Post: # 275808Post berry
Fri Aug 09, 2013 5:50 pm

I listened to an interesting piece on radio 4. Not so much for artificial meat but towards leather. If we could create artificial leather for things like shoes which ive always believed are more sustainable than synthetic shoes you cant repair the soles on, surely that is a good thing?

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Re: How do we feel about artificial meat?

Post: # 275809Post Crickleymal
Fri Aug 09, 2013 6:23 pm

I've got no problem with it and I'd be happy to give it a go. I can't see why it would be worse than eating some of the antibiotic laden meat that we eat nowadays anyway. Tastewise I can imagine it would be bland though.
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Re: How do we feel about artificial meat?

Post: # 275812Post Skippy
Fri Aug 09, 2013 8:01 pm

I can fully understand the ethical argument and can see the logic.I too heard a radio bit from someone from an ethical animal treatment society who was saying that in principal the idea was sound, no animal suffered and it was a better use of resources and so on. However, I still can't think that it's a case of science for the sake of science and that resources could be better spent in other ways.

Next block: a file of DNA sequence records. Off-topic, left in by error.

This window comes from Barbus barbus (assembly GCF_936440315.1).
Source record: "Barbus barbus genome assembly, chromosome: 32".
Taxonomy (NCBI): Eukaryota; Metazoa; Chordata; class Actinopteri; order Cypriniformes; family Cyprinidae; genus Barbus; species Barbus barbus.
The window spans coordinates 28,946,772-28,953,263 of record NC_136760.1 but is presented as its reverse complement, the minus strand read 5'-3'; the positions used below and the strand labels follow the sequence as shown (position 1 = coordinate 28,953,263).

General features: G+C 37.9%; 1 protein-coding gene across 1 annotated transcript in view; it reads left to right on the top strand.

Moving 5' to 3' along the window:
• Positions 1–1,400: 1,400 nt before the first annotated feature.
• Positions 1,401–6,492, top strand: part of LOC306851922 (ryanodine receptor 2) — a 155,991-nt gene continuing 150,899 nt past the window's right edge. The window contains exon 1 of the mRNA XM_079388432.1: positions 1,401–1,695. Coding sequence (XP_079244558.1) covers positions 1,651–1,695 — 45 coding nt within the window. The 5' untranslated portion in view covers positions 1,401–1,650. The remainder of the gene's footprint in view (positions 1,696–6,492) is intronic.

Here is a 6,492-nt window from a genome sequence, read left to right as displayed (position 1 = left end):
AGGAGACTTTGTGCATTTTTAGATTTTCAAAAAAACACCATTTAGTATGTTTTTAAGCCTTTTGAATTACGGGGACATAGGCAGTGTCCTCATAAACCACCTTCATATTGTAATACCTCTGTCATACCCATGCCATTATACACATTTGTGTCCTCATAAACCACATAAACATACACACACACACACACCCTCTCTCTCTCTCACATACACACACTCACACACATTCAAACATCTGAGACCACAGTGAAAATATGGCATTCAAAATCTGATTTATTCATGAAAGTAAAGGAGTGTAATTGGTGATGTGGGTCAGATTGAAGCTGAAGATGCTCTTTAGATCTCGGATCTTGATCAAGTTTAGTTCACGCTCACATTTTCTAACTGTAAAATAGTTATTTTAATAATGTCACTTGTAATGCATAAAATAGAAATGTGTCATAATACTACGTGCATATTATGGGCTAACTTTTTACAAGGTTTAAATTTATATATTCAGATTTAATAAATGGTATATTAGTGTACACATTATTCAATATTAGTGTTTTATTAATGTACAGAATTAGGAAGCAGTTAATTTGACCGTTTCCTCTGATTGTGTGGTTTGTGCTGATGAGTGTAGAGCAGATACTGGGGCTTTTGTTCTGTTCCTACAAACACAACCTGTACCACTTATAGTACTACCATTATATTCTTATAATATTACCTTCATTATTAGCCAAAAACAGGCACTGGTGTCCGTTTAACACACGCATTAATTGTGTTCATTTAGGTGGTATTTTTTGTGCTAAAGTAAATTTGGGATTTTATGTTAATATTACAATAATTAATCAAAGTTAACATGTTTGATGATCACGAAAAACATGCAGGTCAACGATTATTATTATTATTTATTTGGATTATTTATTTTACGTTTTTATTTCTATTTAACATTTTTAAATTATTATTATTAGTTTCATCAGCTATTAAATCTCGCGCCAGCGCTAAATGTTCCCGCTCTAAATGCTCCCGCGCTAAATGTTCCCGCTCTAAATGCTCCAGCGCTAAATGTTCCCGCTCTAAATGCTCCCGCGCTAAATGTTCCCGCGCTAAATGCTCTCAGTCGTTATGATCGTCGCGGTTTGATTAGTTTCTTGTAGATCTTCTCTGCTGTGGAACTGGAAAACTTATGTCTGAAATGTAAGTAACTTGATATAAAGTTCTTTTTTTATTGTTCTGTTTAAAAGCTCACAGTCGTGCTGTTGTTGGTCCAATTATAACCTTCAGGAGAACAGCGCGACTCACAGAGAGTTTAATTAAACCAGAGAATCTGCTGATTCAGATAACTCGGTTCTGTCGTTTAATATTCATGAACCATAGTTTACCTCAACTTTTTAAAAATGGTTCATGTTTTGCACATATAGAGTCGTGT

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Re: How do we feel about artificial meat?

Post: # 275825Post mamos
Sat Aug 10, 2013 12:02 pm

If animals are going to be killed for meat then surely it is more ethical to also use the skin for leather. We should be using 100% of an animal if it is going to be killed.